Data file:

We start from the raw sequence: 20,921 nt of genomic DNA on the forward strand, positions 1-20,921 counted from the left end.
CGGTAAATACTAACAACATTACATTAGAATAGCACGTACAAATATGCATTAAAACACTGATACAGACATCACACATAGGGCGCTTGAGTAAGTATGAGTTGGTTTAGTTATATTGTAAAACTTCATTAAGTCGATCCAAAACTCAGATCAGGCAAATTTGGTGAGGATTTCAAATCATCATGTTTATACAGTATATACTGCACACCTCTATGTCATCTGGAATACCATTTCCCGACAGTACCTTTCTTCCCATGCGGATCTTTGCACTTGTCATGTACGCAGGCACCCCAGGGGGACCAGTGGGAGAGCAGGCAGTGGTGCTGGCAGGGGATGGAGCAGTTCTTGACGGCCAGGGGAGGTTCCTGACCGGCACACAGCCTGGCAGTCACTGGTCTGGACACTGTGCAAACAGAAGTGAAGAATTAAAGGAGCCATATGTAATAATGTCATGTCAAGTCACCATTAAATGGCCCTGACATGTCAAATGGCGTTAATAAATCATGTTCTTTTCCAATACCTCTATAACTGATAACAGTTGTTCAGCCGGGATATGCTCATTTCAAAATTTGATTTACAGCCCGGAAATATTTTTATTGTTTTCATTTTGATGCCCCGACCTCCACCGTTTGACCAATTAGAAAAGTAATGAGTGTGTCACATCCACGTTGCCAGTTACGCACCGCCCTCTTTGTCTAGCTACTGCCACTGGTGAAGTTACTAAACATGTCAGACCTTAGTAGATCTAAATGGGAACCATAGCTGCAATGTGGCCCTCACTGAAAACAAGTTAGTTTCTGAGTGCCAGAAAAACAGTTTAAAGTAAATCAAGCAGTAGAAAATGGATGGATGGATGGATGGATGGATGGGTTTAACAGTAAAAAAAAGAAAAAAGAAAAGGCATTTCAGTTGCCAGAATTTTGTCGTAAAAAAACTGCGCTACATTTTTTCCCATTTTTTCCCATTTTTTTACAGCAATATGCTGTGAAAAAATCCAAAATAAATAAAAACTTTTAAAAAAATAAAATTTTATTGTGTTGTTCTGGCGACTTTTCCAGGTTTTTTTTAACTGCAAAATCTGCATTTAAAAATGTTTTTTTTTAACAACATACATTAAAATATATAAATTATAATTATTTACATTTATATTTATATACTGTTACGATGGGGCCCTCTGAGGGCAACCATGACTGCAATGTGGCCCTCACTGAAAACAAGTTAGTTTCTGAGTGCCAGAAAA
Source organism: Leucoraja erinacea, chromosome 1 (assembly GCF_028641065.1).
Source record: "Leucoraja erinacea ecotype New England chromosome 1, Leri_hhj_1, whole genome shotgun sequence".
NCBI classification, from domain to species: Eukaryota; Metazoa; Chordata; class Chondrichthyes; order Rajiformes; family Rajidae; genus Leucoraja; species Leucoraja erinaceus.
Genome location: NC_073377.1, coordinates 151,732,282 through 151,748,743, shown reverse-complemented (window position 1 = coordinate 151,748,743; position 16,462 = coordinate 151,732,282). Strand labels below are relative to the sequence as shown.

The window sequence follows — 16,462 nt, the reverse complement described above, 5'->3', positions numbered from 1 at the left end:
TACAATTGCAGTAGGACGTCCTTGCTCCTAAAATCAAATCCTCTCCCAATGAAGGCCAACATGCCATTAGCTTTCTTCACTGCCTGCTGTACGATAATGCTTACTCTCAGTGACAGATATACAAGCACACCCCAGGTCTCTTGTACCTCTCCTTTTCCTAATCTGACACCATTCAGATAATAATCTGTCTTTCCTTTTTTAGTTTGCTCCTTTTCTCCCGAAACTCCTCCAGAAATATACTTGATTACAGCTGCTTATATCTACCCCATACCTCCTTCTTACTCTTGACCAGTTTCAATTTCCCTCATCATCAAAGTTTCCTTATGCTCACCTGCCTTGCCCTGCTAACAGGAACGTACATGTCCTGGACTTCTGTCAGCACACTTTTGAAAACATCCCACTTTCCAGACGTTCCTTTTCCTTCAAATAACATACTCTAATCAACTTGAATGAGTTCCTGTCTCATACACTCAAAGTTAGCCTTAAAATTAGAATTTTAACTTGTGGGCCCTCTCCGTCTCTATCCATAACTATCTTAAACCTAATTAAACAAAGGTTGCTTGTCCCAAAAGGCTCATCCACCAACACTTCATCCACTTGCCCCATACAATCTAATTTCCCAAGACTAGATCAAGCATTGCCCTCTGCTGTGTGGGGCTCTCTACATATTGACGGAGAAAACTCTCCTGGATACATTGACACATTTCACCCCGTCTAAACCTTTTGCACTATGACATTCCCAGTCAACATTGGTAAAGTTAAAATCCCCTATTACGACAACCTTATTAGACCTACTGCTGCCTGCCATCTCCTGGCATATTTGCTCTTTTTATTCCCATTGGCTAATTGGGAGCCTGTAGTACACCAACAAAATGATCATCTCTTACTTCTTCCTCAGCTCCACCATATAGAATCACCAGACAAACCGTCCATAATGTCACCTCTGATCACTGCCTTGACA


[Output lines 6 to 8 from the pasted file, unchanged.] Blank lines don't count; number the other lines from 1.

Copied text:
Genome location: NC_073377.1, coordinates 151,732,282 through 151,748,743, shown reverse-complemented (window position 1 = coordinate 151,748,743; position 16,462 = coordinate 151,732,282). Strand labels below are relative to the sequence as shown.

The window sequence follows — 16,462 nt, the reverse complement described above, 5'->3', positions numbered from 1 at the left end:
TACAATTGCAGTAGGACGTCCTTGCTCCTAAAATCAAATCCTCTCCCAATGAAGGCCAACATGCCATTAGCTTTCTTCACTGCCTGCTGTACGATAATGCTTACTCTCAGTGACAGATATACAAGCACACCCCAGGTCTCTTGTACCTCTCCTTTTCCTAATCTGACACCATTCAGATAATAATCTGTCTTTCCTTTTTTAGTTTGCTCCTTTTCTCCCGAAACTCCTCCAGAAATATACTTGATTACAGCTGCTTATATCTACCCCATACCTCCTTCTTACTCTTGACCAGTTTCAATTTCCCTCATCATCAAAGTTTCCTTATGCTCACCTGCCTTGCCCTGCTAACAGGAACGTACATGTCCTGGACTTCTGTCAGCACACTTTTGAAAACATCCCACTTTCCAGACGTTCCTTTTCCTTCAAATAACATACTCTAATCAACTTGAATGAGTTCCTGTCTCATACACTCAAAGTTAGCCTTAAAATTAGAATTTTAACTTGTGGGCCCTCTCCGTCTCTATCCATAACTATCTTAAACCTAATTAAACAAAGGTTGCTTGTCCCAAAAGGCTCATCCACCAACACTTCATCCACTTGCCCCATACAATCTAATTTCCCAAGACTAGATCAAGCATTGCCCTCTGCTGTGTGGGGCTCTCTACATATTGACGGAGAAAACTCTCCTGGATACATTGACACATTTCACCCCGTCTAAACCTTTTGCACTATGACATTCCCAGTCAACATTGGTAAAGTTAAAATCCCCTATTACGACAACCTTATTAGACCTACTGCTGCCTGCCATCTCCTGGCATATTTGCTCTTTTTATTCCCATTGGCTAATTGGGAGCCTGTAGTACACCAACAAAATGATCATCTCTTACTTCTTCCTCAGCTCCACCATATAGAATCACCAGACAAACCGTCCATAATGTCACCTCTGATCACTGCCTTGACA